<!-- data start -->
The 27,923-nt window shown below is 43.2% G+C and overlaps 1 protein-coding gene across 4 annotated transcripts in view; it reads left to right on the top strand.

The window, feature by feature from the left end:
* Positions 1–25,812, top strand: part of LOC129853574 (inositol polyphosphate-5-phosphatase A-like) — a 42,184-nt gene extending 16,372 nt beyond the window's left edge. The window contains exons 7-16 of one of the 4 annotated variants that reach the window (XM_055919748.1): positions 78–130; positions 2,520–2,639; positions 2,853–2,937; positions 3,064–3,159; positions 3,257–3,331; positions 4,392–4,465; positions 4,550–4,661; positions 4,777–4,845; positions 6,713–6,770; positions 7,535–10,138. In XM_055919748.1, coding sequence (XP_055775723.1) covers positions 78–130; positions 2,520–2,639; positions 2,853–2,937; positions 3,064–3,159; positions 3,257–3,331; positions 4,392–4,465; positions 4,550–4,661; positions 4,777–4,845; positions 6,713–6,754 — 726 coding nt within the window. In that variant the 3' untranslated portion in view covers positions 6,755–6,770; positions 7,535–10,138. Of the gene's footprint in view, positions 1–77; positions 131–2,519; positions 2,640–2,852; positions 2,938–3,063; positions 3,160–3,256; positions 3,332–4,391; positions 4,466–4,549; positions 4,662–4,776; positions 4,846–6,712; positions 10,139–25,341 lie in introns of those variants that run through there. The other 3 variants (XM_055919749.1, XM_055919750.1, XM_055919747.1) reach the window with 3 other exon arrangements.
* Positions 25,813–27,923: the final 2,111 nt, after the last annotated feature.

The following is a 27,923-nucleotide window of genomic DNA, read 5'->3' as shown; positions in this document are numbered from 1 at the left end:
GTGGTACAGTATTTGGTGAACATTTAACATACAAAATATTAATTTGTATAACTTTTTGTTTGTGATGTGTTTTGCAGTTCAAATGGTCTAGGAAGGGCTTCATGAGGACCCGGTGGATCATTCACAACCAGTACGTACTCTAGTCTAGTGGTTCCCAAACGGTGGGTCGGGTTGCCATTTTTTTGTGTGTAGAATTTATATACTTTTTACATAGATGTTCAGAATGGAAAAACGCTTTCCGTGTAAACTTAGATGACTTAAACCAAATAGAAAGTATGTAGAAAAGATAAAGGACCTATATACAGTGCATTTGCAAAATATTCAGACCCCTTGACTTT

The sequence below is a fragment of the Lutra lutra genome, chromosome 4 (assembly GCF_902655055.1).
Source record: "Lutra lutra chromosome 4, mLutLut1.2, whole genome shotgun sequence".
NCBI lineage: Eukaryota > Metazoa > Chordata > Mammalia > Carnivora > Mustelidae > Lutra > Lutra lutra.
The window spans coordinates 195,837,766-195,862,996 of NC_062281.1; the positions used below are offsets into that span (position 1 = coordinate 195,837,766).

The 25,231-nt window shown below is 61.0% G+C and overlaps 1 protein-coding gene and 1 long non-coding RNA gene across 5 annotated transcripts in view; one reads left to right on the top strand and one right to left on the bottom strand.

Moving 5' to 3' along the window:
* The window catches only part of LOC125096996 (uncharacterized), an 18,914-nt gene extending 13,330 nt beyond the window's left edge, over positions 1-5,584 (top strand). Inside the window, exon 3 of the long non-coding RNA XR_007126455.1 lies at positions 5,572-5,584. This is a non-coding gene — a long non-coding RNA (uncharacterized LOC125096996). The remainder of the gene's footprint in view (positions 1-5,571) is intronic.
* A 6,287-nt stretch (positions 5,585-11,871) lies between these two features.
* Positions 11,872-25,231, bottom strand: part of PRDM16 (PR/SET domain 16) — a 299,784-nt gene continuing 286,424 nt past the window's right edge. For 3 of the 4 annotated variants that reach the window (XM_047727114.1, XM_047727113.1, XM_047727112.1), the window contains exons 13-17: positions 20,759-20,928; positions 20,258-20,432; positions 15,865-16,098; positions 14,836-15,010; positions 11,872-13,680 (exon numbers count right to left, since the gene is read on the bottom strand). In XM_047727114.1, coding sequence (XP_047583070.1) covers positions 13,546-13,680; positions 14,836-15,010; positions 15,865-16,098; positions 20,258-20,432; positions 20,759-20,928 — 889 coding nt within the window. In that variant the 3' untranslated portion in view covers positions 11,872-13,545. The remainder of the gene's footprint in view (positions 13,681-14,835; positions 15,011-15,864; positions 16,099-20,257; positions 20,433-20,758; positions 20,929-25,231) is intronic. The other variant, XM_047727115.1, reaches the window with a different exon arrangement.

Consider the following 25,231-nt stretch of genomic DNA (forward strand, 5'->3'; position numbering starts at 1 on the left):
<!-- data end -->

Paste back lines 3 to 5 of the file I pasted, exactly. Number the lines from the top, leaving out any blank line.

* Positions 1–25,812, top strand: part of LOC129853574 (inositol polyphosphate-5-phosphatase A-like) — a 42,184-nt gene extending 16,372 nt beyond the window's left edge. The window contains exons 7-16 of one of the 4 annotated variants that reach the window (XM_055919748.1): positions 78–130; positions 2,520–2,639; positions 2,853–2,937; positions 3,064–3,159; positions 3,257–3,331; positions 4,392–4,465; positions 4,550–4,661; positions 4,777–4,845; positions 6,713–6,770; positions 7,535–10,138. In XM_055919748.1, coding sequence (XP_055775723.1) covers positions 78–130; positions 2,520–2,639; positions 2,853–2,937; positions 3,064–3,159; positions 3,257–3,331; positions 4,392–4,465; positions 4,550–4,661; positions 4,777–4,845; positions 6,713–6,754 — 726 coding nt within the window. In that variant the 3' untranslated portion in view covers positions 6,755–6,770; positions 7,535–10,138. Of the gene's footprint in view, positions 1–77; positions 131–2,519; positions 2,640–2,852; positions 2,938–3,063; positions 3,160–3,256; positions 3,332–4,391; positions 4,466–4,549; positions 4,662–4,776; positions 4,846–6,712; positions 10,139–25,341 lie in introns of those variants that run through there. The other 3 variants (XM_055919749.1, XM_055919750.1, XM_055919747.1) reach the window with 3 other exon arrangements.
* Positions 25,813–27,923: the final 2,111 nt, after the last annotated feature.

The following is a 27,923-nucleotide window of genomic DNA, read 5'->3' as shown; positions in this document are numbered from 1 at the left end: